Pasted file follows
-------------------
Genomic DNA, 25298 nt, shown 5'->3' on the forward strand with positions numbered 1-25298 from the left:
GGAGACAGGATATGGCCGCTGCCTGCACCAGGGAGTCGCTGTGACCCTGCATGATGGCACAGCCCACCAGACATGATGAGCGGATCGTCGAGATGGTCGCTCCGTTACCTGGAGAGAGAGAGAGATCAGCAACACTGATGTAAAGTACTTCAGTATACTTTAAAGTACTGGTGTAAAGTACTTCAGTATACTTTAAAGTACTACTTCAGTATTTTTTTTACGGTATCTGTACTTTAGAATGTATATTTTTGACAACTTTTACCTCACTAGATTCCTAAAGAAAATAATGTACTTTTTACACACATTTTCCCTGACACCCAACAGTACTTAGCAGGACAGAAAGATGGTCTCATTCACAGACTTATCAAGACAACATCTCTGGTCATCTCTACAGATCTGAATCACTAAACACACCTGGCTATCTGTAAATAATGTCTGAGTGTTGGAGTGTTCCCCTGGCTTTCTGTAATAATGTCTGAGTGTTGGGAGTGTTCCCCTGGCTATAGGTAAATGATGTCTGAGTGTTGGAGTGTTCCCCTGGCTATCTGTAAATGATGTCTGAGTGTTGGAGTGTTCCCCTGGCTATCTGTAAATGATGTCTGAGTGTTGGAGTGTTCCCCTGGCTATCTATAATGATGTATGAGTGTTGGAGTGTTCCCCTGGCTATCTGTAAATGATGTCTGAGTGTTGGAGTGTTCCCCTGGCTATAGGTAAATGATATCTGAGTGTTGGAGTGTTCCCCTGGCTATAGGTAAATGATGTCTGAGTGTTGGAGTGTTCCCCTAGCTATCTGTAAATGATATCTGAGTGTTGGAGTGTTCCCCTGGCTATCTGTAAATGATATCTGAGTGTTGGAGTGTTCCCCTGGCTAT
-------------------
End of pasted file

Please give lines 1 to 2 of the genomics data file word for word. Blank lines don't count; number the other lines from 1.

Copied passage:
Genomic DNA, 25298 nt, shown 5'->3' on the forward strand with positions numbered 1-25298 from the left:
GGAGACAGGATATGGCCGCTGCCTGCACCAGGGAGTCGCTGTGACCCTGCATGATGGCACAGCCCACCAGACATGATGAGCGGATCGTCGAGATGGTCGCTCCGTTACCTGGAGAGAGAGAGAGATCAGCAACACTGATGTAAAGTACTTCAGTATACTTTAAAGTACTGGTGTAAAGTACTTCAGTATACTTTAAAGTACTACTTCAGTATTTTTTTTACGGTATCTGTACTTTAGAATGTATATTTTTGACAACTTTTACCTCACTAGATTCCTAAAGAAAATAATGTACTTTTTACACACATTTTCCCTGACACCCAACAGTACTTAGCAGGACAGAAAGATGGTCTCATTCACAGACTTATCAAGACAACATCTCTGGTCATCTCTACAGATCTGAATCACTAAACACACCTGGCTATCTGTAAATAATGTCTGAGTGTTGGAGTGTTCCCCTGGCTTTCTGTAATAATGTCTGAGTGTTGGGAGTGTTCCCCTGGCTATAGGTAAATGATGTCTGAGTGTTGGAGTGTTCCCCTGGCTATCTGTAAATGATGTCTGAGTGTTGGAGTGTTCCCCTGGCTATCTGTAAATGATGTCTGAGTGTTGGAGTGTTCCCCTGGCTATCTATAATGATGTATGAGTGTTGGAGTGTTCCCCTGGCTATCTGTAAATGATGTCTGAGTGTTGGAGTGTTCCCCTGGCTATAGGTAAATGATATCTGAGTGTTGGAGTGTTCCCCTGGCTATAGGTAAATGATGTCTGAGTGTTGGAGTGTTCCCCTAGCTATCTGTAAATGATATCTGAGTGTTGGAGTGTTCCCCTGGCTATCTGTAAATGATATCTGAGTGTTGGAGTGTTCCCCTGGCTAT